We basically want a way to be able to identify all the rows on an order which have at least 1 In row, so we can filter on that instead. For this we can create a new field,

Order has 1st Products

{FIXED [ORDER ID]: MAX([1st Products])}

What this is doing is saying for each ORDER ID, get the maximum 1st Products value, which is then ‘stored’ against each row for the same ORDER ID. This may look odd, as 1st Products from the display is showing an ‘In’ or an ‘Out’, so how does the MAX work? Well, whilst the display is In or Out, under the bonnet this is actually a boolean field of 1 = True = In or 0 = False = Out, so the MAX is actually returning either a 1 (true) or a 0 (false).

If you add Order has 1st Products to Rows, you can now see every row in this restricted data set is listed as True

Remove the ORDER ID from the Filter shelf, and you should observe all the other orders listed have False listed against every row.

So we can now add Order Has 1st Product = True to the Filter shelf, and we can remove 1st Products from Rows too.

So we’ve mastered the 1st product filter, time for the 2nd. Once again right-click on PRODUCT and create another set with the Use All condition. This time I called the set 2nd Product.

Just as before, we want to identify all orders that contain this 2nd product selected, so we’ll create another calculated field

Order has 2nd Product

{FIXED [ORDER ID]: MAX([2nd Product])}

Add this field to the Filter shelf and select True. Now click on the 2nd Product set in the Dimesions pane, and selected Show Set, to display the list of products

You’ll notice though that all products are listed, and not just the ones that are associated to the set of orders already filtered. To fix this, we need to add the Order Has 1st Products field to context (click on the Order Has 1st Products pill on the Filter shelf and Add to Context). This will change the pill to a grey colour, and you can now restrict the values in the 2nd Products set to only show All Values in Context.

The add to context function allows us to dictate the order in which the filtering is applied, so the data is primarily filtered based on our 1st Products set and then filtered based on the 2nd Product.

You should now be able to play around with the filtering and see how the rows for complete orders are retained.

Removing PRODUCT from the Rows, and we get back to the total order value / quantity values we’re expecting.

From this, you should now be able to build out the viz. Firstly, duplicate the sheet so we retain the original table, then move SALES & QUANTITY to the Columns, add Measure Names to Colour, add Labels to match mark colour, and format accordingly.

Viz in Tooltip

As an ‘added extra’ Ann added the ability to hover on a bar and see the details of the order in a simple table. We can use the original table we built above to demonstrate the functionality. Add PRODUCT to Row, and replace the QUANTITY field, with a new field you need to create called QTY, which is just based on QUANTITY ie



Then hide the ORDER ID & CUSTOMER fields (uncheck Show Header) on the pill. You could remove completely, but I like to retain just in case we need to debug if things don’t work.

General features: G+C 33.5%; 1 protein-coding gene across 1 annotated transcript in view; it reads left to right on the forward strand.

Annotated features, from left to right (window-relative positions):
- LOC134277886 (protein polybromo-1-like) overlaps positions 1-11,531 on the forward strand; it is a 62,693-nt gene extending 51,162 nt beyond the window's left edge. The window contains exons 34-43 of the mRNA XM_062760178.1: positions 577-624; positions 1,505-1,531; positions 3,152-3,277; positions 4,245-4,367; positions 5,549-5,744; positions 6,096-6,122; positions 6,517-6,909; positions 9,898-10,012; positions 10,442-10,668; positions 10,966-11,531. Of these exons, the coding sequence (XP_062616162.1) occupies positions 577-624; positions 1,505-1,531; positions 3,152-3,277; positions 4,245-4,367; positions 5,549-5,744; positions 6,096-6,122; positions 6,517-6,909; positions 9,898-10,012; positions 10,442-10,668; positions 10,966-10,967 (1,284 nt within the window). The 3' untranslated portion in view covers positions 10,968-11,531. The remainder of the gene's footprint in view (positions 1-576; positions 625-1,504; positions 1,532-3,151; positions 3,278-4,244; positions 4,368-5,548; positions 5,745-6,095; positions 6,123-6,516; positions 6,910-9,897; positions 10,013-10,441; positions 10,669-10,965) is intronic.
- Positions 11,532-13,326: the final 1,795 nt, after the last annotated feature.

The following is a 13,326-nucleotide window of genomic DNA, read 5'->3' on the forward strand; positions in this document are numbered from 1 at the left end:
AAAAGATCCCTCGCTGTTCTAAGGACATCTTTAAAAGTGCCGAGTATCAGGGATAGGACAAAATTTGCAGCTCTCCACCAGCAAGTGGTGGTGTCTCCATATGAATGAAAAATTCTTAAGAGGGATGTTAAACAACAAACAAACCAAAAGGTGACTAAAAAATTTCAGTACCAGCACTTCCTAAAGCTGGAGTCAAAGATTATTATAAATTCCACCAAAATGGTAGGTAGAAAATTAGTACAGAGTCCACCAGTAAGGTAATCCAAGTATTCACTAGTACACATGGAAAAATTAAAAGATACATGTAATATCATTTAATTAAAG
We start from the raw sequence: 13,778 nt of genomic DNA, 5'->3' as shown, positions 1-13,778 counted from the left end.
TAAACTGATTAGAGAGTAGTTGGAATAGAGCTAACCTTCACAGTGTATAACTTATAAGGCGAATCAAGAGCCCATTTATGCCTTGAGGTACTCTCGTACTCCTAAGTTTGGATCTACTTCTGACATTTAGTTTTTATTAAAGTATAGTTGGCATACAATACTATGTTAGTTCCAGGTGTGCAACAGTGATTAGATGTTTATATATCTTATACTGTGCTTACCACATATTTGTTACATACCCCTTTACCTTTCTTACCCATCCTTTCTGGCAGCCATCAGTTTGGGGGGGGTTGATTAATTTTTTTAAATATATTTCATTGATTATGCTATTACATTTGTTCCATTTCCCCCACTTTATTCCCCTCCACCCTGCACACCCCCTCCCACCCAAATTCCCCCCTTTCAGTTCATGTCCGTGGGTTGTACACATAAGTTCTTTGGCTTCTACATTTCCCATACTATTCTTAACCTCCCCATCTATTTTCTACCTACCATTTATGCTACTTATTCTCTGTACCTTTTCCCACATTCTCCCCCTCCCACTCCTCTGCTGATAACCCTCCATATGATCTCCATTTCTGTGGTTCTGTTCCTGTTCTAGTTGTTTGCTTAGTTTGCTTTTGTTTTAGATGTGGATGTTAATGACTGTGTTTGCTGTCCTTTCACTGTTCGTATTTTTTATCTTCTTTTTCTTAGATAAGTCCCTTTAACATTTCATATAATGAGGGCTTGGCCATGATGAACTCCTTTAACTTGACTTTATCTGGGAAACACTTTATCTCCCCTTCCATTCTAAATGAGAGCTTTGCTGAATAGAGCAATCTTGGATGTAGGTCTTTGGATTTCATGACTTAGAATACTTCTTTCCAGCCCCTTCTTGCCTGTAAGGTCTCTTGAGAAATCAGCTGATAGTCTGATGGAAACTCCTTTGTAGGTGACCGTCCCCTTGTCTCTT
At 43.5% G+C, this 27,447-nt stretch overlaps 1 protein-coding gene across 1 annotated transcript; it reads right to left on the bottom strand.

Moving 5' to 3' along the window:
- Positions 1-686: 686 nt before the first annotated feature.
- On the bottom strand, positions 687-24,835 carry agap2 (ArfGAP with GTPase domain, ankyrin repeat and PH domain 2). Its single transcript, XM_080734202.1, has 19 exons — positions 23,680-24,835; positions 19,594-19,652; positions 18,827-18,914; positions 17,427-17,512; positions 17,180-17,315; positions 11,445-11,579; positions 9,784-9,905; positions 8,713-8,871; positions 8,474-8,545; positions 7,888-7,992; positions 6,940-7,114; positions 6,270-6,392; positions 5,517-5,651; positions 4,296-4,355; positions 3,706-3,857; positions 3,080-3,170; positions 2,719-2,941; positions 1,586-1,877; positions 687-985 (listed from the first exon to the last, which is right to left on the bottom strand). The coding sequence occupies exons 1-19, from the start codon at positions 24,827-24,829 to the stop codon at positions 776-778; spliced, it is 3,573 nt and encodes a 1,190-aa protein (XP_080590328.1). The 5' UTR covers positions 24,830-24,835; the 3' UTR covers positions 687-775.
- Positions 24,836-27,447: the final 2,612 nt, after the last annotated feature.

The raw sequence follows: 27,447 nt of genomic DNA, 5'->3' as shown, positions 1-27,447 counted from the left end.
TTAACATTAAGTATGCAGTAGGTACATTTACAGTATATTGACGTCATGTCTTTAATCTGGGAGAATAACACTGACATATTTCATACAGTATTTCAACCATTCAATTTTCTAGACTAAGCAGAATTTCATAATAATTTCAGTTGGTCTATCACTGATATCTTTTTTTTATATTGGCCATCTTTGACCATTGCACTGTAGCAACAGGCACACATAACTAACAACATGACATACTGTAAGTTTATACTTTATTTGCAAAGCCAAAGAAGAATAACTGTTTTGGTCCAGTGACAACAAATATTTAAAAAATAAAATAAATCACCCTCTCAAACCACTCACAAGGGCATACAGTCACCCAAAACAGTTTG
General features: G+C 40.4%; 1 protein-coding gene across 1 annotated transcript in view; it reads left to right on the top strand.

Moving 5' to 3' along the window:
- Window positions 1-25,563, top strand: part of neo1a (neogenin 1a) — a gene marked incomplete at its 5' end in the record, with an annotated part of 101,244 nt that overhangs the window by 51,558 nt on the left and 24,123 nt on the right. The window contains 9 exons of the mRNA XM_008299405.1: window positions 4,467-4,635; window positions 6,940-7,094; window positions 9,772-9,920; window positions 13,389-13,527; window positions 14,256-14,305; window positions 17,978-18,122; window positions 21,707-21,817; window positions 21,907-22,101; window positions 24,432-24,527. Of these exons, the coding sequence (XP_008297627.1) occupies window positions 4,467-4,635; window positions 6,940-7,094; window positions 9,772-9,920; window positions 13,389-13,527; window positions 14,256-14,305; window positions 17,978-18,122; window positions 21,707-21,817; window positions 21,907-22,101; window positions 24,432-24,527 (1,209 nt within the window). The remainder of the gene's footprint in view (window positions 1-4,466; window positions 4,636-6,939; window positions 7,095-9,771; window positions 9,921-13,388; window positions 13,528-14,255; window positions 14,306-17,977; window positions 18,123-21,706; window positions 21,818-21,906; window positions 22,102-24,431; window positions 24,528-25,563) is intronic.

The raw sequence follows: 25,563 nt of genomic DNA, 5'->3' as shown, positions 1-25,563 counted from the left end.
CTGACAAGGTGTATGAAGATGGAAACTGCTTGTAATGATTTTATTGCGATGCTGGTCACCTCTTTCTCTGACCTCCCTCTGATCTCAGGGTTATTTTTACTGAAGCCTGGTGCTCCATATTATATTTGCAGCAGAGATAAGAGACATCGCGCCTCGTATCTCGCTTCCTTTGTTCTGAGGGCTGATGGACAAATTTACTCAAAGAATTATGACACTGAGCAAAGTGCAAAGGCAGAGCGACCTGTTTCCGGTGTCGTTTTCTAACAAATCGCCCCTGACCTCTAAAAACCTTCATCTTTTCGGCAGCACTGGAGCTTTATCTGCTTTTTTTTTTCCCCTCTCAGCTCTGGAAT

We will need to show some totals, but this isn’t the Grand Total. Grand Totals will work, but the background of the row will always be a fixed colour. Either white, by default, or set to grey if you choose. However I noticed that depending on the order id I hovered on, the Grand Total row may display grey or white depending on the existing banding. For this we need to use subtotals instead (Analysis menu -> Totals -> Add All Subtotals).

Because we have multiple (hidden) dimensions on the rows, multiple Total rows will display. We can remove by unchecking the Subtotals option against the ORDER ID pill.

And finally, we need to relabel the row. Right-click on the Total row and select Format. Change the label of the Totals section from ‘Total’ to ‘Grand Total’.

With additional formatting to change the font size etc, this sheet can now be added as a ‘Viz in Tooltip’ to the bar chart. On the Tooltip shelf associated to the bar chart, you can Insert -> Sheets -> <Select Sheet>

Hovering over a bar should now automatically filter the tabular display to the appropriate CUSTOMER & ORDER ID.


For the BANs, we need several additional calculated fields



simply counts the number of distinct Order IDs in the filtered view.

Total Orders


an LOD calculation that counts the overall number of distinct Order IDs, regardless of any filters applied.


[# ORDERS]/SUM([Total Orders])

formatted as a % to 1 dp.



formatted to $ 0 dp.



formatted to a number with 0 dp.

Add Measure Names to the Filter shelf, and filter to the relevant 4 measures. Add Measure Values and Measure Names to the Text shelf, and Measure Names on Columns. Add the Order Has 1st Products = true and Order has 2nd Product = true to the Filter shelf, but this time don’t add anything to context. If you do, it will affect the Total Orders measure, and the % of orders calc will be wrong. Hide the Measure Names on the columns (uncheck show header), and format the text appropriately.

To get the thick lines, format and set the Row Divider on the sheet to be a thick coloured line.